Both substrate availability and utilisation contribute to the defence of core temperature in response to acute cold

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Acute cooling significantly increases energy demand in non-hibernators for the defence of core temperature but the contribution of the liver to thermogenesis is poorly understood. A two-tracer method to estimate lipid metabolism in cold-naive control (CON) and cold-acclimated (CA) rats was employed to quantify hepatic rates of fat metabolism. Both fenofibrate, to increase liver mass and fat oxidation and dichloroacetate (DCA) to inhibit fat oxidation were used to alter lipid metabolism in CON animals. Following acute cooling, CA led to a doubling of the time to reach a core temperature 25 degrees C (P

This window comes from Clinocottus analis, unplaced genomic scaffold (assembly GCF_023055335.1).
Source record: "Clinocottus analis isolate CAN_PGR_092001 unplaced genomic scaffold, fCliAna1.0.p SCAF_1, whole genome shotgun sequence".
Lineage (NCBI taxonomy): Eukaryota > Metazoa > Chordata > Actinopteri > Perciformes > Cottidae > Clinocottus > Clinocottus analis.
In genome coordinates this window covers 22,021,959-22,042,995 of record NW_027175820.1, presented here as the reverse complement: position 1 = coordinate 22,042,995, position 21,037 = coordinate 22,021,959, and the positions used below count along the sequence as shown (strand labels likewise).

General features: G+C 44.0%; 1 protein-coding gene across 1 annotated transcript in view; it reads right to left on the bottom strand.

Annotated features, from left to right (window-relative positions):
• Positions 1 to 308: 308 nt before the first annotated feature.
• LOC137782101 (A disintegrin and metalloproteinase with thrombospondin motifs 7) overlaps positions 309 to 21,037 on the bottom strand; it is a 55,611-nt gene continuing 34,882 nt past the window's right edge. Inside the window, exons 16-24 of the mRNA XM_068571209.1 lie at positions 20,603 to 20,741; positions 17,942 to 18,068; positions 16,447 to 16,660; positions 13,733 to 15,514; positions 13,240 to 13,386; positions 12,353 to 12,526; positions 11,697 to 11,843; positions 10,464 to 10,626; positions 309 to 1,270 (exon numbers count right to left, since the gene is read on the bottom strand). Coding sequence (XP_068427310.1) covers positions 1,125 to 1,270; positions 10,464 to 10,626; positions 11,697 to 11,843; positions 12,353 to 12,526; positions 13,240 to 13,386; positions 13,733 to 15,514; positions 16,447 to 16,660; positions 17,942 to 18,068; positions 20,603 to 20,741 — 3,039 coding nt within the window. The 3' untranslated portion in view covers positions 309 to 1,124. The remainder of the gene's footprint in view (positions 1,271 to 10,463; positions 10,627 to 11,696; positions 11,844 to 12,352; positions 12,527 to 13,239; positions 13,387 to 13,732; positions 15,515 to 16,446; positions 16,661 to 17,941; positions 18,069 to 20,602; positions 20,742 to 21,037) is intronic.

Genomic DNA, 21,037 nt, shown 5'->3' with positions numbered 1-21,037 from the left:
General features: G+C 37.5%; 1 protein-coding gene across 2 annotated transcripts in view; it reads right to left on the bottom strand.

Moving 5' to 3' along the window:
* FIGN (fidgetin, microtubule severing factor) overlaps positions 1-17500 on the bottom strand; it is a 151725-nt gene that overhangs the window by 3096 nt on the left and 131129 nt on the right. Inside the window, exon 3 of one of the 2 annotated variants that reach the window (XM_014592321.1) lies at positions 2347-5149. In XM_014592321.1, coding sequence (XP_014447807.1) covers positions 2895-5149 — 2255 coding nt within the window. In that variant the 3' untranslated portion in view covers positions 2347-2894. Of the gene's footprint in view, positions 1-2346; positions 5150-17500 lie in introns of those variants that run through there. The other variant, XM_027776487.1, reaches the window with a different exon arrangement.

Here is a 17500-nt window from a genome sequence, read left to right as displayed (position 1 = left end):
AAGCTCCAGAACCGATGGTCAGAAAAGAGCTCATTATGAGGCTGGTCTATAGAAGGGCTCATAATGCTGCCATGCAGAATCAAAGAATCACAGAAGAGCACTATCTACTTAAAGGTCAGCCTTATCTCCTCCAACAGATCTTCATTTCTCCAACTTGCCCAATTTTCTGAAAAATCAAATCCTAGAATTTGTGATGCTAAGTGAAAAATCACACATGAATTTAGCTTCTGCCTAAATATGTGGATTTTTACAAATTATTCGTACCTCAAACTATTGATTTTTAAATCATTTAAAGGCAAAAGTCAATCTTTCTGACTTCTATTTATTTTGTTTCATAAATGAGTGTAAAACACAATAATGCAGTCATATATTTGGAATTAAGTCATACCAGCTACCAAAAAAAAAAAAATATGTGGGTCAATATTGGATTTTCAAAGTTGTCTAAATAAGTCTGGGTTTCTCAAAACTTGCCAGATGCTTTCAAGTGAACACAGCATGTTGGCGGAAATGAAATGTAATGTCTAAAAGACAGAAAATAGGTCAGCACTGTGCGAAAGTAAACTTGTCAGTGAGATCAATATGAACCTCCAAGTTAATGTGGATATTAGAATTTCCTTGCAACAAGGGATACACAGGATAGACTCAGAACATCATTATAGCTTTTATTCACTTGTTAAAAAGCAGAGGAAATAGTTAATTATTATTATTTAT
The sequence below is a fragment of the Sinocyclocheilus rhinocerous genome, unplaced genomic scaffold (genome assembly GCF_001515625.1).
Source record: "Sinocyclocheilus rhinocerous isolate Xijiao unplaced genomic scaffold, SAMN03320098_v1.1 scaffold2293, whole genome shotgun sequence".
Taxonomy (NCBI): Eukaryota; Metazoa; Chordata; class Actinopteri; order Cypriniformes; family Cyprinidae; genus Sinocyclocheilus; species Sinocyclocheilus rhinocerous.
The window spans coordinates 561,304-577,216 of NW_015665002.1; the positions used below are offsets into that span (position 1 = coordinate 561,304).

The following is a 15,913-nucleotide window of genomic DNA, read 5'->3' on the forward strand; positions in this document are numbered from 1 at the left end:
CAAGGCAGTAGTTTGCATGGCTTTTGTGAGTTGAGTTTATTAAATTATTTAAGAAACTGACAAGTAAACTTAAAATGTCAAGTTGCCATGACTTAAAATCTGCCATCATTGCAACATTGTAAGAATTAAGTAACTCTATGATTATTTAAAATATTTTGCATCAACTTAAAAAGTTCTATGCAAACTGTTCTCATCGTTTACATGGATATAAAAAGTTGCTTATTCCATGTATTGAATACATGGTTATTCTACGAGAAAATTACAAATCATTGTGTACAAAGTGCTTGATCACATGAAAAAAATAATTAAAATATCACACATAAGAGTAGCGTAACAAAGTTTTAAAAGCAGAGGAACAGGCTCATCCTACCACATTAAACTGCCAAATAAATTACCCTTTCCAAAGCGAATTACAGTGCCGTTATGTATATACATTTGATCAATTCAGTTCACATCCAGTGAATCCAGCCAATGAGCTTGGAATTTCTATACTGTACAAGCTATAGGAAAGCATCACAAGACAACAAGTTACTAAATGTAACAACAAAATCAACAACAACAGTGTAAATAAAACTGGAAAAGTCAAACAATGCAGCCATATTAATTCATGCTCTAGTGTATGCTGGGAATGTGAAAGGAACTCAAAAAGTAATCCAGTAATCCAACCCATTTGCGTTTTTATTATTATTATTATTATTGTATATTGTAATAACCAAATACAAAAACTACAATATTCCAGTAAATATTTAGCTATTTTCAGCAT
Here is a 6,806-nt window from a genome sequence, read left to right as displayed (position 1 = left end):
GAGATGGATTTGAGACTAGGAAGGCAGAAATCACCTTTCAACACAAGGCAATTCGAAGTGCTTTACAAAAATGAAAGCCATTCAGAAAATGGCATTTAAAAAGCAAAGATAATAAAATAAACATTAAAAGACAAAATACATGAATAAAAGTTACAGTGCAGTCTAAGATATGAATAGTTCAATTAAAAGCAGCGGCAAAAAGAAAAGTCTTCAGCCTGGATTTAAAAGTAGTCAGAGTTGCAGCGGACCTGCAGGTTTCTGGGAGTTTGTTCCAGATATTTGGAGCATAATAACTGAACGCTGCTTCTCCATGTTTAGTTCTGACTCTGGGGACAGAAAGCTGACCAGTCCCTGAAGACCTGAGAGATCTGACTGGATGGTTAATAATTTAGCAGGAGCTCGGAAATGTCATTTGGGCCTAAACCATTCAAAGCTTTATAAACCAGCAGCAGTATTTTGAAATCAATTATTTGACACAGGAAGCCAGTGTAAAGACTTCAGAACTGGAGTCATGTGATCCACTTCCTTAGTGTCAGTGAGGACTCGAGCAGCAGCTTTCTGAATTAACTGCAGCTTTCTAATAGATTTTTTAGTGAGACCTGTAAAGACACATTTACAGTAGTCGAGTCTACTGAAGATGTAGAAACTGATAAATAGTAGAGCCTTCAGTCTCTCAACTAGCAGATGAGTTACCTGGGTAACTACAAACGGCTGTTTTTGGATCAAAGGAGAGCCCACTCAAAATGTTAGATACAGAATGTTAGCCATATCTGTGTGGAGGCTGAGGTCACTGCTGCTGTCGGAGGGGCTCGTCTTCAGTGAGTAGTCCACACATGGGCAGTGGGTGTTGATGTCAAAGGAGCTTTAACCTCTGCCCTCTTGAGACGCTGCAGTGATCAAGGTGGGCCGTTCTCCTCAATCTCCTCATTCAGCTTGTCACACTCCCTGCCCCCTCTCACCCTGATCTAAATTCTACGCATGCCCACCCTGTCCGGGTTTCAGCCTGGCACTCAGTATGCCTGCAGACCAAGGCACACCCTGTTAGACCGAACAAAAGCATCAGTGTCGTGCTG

Original languageEnglish
Pages (from-to)514-522
Number of pages9
JournalComparative Biochemistry and Physiology - Part A: Molecular & Integrative Physiology
Issue number4
Publication statusPublished - 1 Dec 2009


  • Utilisation, Fatty acid, Metabolism, Cold acclimation